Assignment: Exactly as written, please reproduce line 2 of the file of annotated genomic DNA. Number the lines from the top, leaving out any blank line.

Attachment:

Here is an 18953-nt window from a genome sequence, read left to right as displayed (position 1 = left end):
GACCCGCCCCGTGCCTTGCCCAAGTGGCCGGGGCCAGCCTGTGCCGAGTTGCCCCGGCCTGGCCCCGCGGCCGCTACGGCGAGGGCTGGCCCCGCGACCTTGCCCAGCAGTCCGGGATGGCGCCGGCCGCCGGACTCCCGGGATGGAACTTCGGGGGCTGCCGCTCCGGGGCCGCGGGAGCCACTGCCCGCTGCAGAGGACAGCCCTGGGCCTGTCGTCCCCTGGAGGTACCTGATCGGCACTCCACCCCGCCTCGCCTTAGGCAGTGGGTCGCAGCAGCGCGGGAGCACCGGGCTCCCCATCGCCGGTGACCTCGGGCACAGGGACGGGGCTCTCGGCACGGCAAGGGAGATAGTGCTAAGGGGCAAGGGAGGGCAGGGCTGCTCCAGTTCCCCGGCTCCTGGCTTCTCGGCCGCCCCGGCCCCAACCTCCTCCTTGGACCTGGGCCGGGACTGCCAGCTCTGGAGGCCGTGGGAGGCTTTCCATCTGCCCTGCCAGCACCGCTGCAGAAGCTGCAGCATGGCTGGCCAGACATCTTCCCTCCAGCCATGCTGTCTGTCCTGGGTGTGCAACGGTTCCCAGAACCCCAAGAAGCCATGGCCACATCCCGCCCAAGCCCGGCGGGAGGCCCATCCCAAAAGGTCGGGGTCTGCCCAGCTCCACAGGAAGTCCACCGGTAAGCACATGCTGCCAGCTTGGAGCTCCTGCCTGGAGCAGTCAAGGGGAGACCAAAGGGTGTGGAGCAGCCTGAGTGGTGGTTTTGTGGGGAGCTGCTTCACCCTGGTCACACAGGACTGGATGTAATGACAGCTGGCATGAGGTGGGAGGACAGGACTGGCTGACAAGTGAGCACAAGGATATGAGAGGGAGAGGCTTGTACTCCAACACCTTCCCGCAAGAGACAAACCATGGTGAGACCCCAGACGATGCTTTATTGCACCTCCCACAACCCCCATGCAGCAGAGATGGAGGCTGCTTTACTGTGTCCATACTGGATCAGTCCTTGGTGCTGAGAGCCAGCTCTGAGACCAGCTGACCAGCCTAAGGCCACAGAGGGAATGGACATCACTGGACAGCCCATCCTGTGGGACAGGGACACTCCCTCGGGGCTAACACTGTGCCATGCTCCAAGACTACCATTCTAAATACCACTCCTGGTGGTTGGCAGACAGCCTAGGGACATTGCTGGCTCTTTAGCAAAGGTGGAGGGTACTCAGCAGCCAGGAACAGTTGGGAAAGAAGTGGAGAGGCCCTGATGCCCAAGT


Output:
GACCCGCCCCGTGCCTTGCCCAAGTGGCCGGGGCCAGCCTGTGCCGAGTTGCCCCGGCCTGGCCCCGCGGCCGCTACGGCGAGGGCTGGCCCCGCGACCTTGCCCAGCAGTCCGGGATGGCGCCGGCCGCCGGACTCCCGGGATGGAACTTCGGGGGCTGCCGCTCCGGGGCCGCGGGAGCCACTGCCCGCTGCAGAGGACAGCCCTGGGCCTGTCGTCCCCTGGAGGTACCTGATCGGCACTCCACCCCGCCTCGCCTTAGGCAGTGGGTCGCAGCAGCGCGGGAGCACCGGGCTCCCCATCGCCGGTGACCTCGGGCACAGGGACGGGGCTCTCGGCACGGCAAGGGAGATAGTGCTAAGGGGCAAGGGAGGGCAGGGCTGCTCCAGTTCCCCGGCTCCTGGCTTCTCGGCCGCCCCGGCCCCAACCTCCTCCTTGGACCTGGGCCGGGACTGCCAGCTCTGGAGGCCGTGGGAGGCTTTCCATCTGCCCTGCCAGCACCGCTGCAGAAGCTGCAGCATGGCTGGCCAGACATCTTCCCTCCAGCCATGCTGTCTGTCCTGGGTGTGCAACGGTTCCCAGAACCCCAAGAAGCCATGGCCACATCCCGCCCAAGCCCGGCGGGAGGCCCATCCCAAAAGGTCGGGGTCTGCCCAGCTCCACAGGAAGTCCACCGGTAAGCACATGCTGCCAGCTTGGAGCTCCTGCCTGGAGCAGTCAAGGGGAGACCAAAGGGTGTGGAGCAGCCTGAGTGGTGGTTTTGTGGGGAGCTGCTTCACCCTGGTCACACAGGACTGGATGTAATGACAGCTGGCATGAGGTGGGAGGACAGGACTGGCTGACAAGTGAGCACAAGGATATGAGAGGGAGAGGCTTGTACTCCAACACCTTCCCGCAAGAGACAAACCATGGTGAGACCCCAGACGATGCTTTATTGCACCTCCCACAACCCCCATGCAGCAGAGATGGAGGCTGCTTTACTGTGTCCATACTGGATCAGTCCTTGGTGCTGAGAGCCAGCTCTGAGACCAGCTGACCAGCCTAAGGCCACAGAGGGAATGGACATCACTGGACAGCCCATCCTGTGGGACAGGGACACTCCCTCGGGGCTAACACTGTGCCATGCTCCAAGACTACCATTCTAAATACCACTCCTGGTGGTTGGCAGACAGCCTAGGGACATTGCTGGCTCTTTAGCAAAGGTGGAGGGTACTCAGCAGCCAGGAACAGTTGGGAAAGAAGTGGAGAGGCCCTGATGCCCAAGT